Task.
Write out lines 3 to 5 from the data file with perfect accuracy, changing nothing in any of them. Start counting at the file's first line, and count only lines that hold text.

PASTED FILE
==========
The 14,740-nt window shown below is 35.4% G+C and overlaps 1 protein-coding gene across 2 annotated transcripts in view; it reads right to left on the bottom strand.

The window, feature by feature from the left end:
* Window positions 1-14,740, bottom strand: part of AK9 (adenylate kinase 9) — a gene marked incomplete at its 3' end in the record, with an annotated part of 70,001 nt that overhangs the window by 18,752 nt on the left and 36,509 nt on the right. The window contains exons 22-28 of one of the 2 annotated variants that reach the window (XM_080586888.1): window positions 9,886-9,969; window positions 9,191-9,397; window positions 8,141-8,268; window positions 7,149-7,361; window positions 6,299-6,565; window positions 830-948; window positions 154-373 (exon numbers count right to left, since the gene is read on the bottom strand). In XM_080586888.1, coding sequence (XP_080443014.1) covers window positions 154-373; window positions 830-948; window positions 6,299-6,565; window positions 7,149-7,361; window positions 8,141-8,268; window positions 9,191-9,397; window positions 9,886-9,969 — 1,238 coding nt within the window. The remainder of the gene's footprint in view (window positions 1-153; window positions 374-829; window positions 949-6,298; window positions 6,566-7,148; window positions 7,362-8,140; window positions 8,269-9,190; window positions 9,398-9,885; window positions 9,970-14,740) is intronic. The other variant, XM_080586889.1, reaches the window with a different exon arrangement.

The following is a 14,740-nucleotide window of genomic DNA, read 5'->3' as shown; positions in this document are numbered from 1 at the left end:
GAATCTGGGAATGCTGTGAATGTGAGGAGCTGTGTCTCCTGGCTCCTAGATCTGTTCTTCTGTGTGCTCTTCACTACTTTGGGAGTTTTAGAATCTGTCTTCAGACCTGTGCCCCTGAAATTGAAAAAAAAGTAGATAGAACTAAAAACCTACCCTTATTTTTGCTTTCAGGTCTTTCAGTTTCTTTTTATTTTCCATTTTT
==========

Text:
* Window positions 1-14,740, bottom strand: part of AK9 (adenylate kinase 9) — a gene marked incomplete at its 3' end in the record, with an annotated part of 70,001 nt that overhangs the window by 18,752 nt on the left and 36,509 nt on the right. The window contains exons 22-28 of one of the 2 annotated variants that reach the window (XM_080586888.1): window positions 9,886-9,969; window positions 9,191-9,397; window positions 8,141-8,268; window positions 7,149-7,361; window positions 6,299-6,565; window positions 830-948; window positions 154-373 (exon numbers count right to left, since the gene is read on the bottom strand). In XM_080586888.1, coding sequence (XP_080443014.1) covers window positions 154-373; window positions 830-948; window positions 6,299-6,565; window positions 7,149-7,361; window positions 8,141-8,268; window positions 9,191-9,397; window positions 9,886-9,969 — 1,238 coding nt within the window. The remainder of the gene's footprint in view (window positions 1-153; window positions 374-829; window positions 949-6,298; window positions 6,566-7,148; window positions 7,362-8,140; window positions 8,269-9,190; window positions 9,398-9,885; window positions 9,970-14,740) is intronic. The other variant, XM_080586889.1, reaches the window with a different exon arrangement.

The following is a 14,740-nucleotide window of genomic DNA, read 5'->3' as shown; positions in this document are numbered from 1 at the left end:
GAATCTGGGAATGCTGTGAATGTGAGGAGCTGTGTCTCCTGGCTCCTAGATCTGTTCTTCTGTGTGCTCTTCACTACTTTGGGAGTTTTAGAATCTGTCTTCAGACCTGTGCCCCTGAAATTGAAAAAAAAGTAGATAGAACTAAAAACCTACCCTTATTTTTGCTTTCAGGTCTTTCAGTTTCTTTTTATTTTCCATTTTT